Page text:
New Eagle Rules Set Up to Help Wind Turbines
Despite the benefits of wind power, the reality is that wind turbines do kill some flying animals while in operation. Modern wind turbines can be as tall as a 30-story building, and the tips of its rotors spin incredibly fast, sometimes up to 170 miles per hour. This is a particular challenge for endangered animals like eagles, because it is generally illegal to harm an eagle or other endangered animal. The process of getting a permit to install a turbine that may or may not hit some eagles can be very complicated, but on December 14 the Obama Administration issued some new rules to make the process easier.
The rule will allow 4,200 bald eagles and 2,000 golden eagles to be killed or injured by wind turbines over the next 30 years. Instead of dealing with each turbine completely individually, the federal government is setting up processes that will protect eagles at all turbine locations. This will include careful documentation of risks in a particular site and then setting up the necessary protections.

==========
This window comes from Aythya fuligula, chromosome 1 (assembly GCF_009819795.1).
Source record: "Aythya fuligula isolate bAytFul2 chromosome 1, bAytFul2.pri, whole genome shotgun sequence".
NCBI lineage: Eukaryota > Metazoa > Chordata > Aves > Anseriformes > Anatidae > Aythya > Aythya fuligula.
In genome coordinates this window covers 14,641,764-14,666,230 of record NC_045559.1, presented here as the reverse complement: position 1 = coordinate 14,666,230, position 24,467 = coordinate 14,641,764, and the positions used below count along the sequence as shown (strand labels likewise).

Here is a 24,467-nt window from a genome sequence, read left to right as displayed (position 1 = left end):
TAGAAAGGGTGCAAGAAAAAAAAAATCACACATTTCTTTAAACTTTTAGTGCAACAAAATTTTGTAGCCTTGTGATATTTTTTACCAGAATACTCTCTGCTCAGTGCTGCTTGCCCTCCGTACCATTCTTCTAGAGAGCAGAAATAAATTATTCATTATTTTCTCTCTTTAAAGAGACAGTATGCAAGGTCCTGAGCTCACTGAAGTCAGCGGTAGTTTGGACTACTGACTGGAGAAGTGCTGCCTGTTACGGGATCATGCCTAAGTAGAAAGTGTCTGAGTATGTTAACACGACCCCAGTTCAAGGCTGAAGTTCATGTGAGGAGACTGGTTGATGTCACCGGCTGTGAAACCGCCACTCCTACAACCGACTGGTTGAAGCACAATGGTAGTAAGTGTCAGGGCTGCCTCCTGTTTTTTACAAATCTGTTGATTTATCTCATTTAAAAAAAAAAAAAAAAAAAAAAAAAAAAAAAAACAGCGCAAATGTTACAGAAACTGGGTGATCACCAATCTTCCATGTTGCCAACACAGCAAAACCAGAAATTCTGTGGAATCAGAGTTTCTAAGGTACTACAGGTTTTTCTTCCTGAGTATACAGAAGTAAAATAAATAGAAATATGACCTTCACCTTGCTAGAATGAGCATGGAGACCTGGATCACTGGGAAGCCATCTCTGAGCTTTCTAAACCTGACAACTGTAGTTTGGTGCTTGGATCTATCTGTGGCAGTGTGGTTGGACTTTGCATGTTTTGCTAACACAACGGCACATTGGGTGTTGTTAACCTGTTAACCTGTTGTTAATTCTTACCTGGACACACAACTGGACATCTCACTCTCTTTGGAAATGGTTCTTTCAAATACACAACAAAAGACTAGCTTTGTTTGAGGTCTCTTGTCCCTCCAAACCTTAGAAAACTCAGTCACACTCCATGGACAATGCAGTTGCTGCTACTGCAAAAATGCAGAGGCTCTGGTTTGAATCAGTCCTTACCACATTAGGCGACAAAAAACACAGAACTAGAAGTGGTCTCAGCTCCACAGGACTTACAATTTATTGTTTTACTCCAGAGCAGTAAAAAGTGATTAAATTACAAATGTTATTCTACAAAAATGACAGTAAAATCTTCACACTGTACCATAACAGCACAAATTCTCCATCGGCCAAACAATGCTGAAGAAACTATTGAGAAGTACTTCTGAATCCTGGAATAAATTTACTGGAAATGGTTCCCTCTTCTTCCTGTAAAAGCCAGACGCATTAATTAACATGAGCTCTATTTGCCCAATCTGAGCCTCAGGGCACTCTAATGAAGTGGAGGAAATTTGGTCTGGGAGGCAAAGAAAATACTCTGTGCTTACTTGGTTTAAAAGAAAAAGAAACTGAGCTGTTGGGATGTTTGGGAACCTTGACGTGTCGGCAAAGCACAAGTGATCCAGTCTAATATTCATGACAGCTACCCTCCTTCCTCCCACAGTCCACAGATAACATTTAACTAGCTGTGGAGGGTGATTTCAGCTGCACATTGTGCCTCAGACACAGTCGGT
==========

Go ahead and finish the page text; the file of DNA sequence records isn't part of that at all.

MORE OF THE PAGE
Common methods to protect birds and bats include radar, GPS tracking, ultrasonic acoustics, adjusting blade speed, and painting blades so they are more visible to the birds. Radar and GPS can be used to locate bird flocks and slow down blades while they are passing through the area. Blades can also be slowed down at low wind speeds, because that is when some birds and bats prefer to travel. Blades can be painted colors that do not attract bugs, and therefore attract fewer birds. More common tactics are warning birds and bats. This is usually done with ultrasonic “boom boxes” that put off loud high-frequency sounds that birds and bats do not like.
President Obama has taken a number of steps to boost wind production, and many companies and individuals are moving towards paying extra for wind power. The experts at AGR Group can inform you of your solar options. Contact us today for a free consultation.